But it was in the fore limbs and their attachments that the remarkable adaptation for flight of these animals is found. The shoulder-blade and coracoid, functionally replacing the collar-bone of many animals, were fused together into a stout curved bone, articulating in front with the broad breast-bone and behind with the spines of several fused back-bones or vertebrae. These two shoulder bones thus formed a complete, stout ring, firmly attached in front and behind. Such a mode of articulation of these bones is found in no other animal. To add further to the strength and rigidity of the thorax, the strong upper ribs were not movably articulated, but coossified with the vertebrae. Altogether, the large and broad breast-bone, the complete shoulder-ring, the rigidly fixed upper ribs and the immovable vertebrae furnished a support for the attachment of the enormous wing and its necessary muscles that has no parallel for strength among other animals. Wing of Bat.
Among the higher animals there are three types of structure whereby the fore limbs are modified into organs of flight. In birds, the arm and fore-arm bones are elongated and strengthened; the bones of the wrist are fused together or wanting, while the few bones of the fingers are welded together and made to hinge sideways. In the bat, among mammals, all the bones, save those of the wrist, are elongated and slender. The very slender fingers are spread out fan-like laterally to support the membrane which replaces the feathers of the bird.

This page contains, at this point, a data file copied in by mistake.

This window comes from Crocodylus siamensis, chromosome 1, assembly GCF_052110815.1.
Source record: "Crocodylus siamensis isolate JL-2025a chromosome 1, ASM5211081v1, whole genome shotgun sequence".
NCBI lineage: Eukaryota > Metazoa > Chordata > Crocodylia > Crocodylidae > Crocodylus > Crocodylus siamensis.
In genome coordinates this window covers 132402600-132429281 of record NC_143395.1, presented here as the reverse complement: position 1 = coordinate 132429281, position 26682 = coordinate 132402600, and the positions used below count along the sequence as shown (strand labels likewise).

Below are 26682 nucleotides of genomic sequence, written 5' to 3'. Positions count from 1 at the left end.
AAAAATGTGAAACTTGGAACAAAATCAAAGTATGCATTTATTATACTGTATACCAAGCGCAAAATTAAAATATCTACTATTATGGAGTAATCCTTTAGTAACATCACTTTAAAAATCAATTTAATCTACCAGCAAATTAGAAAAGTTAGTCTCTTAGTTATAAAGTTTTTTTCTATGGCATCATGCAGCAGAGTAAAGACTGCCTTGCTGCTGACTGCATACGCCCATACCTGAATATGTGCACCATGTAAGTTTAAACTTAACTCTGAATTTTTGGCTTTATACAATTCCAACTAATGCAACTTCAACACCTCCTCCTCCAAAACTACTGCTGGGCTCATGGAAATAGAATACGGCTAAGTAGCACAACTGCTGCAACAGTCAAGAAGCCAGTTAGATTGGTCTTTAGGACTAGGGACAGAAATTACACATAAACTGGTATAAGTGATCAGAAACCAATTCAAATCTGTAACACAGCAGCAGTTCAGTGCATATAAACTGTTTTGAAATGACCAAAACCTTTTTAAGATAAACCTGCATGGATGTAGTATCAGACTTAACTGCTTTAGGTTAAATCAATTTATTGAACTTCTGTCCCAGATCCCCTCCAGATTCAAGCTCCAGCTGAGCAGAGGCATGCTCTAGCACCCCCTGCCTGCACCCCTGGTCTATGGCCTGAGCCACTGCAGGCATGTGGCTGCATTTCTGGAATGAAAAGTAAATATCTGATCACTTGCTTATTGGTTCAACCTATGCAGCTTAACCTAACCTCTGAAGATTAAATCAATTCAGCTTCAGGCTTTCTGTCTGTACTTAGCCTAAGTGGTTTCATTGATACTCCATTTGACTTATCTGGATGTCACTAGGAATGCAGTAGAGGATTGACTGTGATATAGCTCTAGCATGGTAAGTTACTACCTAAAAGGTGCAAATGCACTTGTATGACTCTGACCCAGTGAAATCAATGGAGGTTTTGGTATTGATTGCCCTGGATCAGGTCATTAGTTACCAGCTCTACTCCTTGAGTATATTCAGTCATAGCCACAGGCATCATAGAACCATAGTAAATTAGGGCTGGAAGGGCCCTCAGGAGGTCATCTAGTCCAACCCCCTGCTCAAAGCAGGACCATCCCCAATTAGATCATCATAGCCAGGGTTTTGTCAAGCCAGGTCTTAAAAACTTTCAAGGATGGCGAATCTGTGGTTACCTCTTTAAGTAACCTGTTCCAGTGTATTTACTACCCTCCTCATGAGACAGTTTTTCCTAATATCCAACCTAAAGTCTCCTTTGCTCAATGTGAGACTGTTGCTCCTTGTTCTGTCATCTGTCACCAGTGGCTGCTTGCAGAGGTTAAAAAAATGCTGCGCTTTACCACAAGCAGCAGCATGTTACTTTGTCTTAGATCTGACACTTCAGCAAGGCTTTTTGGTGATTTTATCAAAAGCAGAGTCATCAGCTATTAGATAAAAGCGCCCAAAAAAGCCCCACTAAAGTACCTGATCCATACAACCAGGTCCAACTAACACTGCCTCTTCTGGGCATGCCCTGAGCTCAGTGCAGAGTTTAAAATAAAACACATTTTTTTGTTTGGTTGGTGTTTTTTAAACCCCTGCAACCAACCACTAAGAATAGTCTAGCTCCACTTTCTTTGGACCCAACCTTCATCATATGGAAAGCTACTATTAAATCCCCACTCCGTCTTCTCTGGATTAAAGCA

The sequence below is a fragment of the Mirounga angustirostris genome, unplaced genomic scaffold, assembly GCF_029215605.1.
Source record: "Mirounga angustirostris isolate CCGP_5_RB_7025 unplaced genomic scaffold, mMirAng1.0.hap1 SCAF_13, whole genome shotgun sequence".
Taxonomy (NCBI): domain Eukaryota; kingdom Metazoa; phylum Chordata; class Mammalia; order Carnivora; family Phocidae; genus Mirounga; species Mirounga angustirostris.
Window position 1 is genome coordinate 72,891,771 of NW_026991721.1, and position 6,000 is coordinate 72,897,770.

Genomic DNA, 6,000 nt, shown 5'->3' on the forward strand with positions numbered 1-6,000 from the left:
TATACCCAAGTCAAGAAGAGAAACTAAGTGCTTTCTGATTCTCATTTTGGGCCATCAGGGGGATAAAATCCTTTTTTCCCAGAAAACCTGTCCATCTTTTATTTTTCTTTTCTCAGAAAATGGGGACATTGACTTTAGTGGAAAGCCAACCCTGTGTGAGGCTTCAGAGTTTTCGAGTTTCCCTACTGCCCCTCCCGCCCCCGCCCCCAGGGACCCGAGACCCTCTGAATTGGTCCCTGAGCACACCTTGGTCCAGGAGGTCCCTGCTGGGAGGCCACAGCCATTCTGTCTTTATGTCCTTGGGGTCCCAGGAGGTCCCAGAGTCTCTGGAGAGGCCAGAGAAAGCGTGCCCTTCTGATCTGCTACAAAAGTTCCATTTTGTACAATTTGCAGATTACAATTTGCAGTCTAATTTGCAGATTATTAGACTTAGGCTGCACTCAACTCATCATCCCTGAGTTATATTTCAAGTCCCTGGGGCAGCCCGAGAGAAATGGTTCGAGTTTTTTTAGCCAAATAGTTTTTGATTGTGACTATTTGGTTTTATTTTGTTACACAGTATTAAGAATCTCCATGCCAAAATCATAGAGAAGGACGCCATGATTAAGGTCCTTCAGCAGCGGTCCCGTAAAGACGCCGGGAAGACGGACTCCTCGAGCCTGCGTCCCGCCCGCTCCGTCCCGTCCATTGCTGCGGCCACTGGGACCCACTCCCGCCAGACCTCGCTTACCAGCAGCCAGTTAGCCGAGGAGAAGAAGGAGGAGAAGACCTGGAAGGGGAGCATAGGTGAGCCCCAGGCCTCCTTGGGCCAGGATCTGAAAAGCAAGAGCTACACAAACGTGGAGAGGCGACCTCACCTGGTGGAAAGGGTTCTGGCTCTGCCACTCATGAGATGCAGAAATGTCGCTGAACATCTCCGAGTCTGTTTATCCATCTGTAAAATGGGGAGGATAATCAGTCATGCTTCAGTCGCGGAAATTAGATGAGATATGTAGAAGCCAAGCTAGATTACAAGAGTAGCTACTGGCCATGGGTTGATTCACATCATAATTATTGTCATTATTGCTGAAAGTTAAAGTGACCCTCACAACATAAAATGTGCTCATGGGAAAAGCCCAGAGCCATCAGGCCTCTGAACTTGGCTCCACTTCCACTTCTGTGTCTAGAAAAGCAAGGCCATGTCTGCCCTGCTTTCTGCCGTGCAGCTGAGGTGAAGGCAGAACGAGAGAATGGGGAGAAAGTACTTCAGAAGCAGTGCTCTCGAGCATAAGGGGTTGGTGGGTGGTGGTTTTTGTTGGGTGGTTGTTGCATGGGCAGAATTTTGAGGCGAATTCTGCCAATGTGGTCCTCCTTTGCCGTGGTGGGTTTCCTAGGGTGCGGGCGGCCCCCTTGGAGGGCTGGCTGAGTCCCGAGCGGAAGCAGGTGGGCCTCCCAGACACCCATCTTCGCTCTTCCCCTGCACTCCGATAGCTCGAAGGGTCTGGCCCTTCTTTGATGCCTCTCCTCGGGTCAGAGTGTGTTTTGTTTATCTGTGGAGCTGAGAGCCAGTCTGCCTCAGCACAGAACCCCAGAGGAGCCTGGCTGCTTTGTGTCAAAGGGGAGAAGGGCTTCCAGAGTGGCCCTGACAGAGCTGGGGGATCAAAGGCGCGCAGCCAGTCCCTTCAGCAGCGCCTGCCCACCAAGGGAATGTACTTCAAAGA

In the pterodactyls, the volant surface, as in the bats, was presented by a thin membrane, which extended from the fore limb to the sides of the body. The bones of the arm were strong, with strong projections for the attachment of muscles; those of the wrist were few in number and closely united. The rudimentary first finger, or thumb, consisting of a single slender bone, was turned backward toward the shoulder for the support of the membrane in front of the elbow. The second, third and fourth fingers were entire, but very small and slender, and were provided at their extremities with very sharp and strongly curved claws. While these fingers were flexible and prehensile, their small size and weakness of attachment (they did not articulate with the wrist) suggest that their only use was for clinging. In strange contrast with these small fingers, the fifth digit, that is the one corresponding to the little finger of the human hand, was enormously elongated and strong, including by far the largest bones of the entire skeleton. Between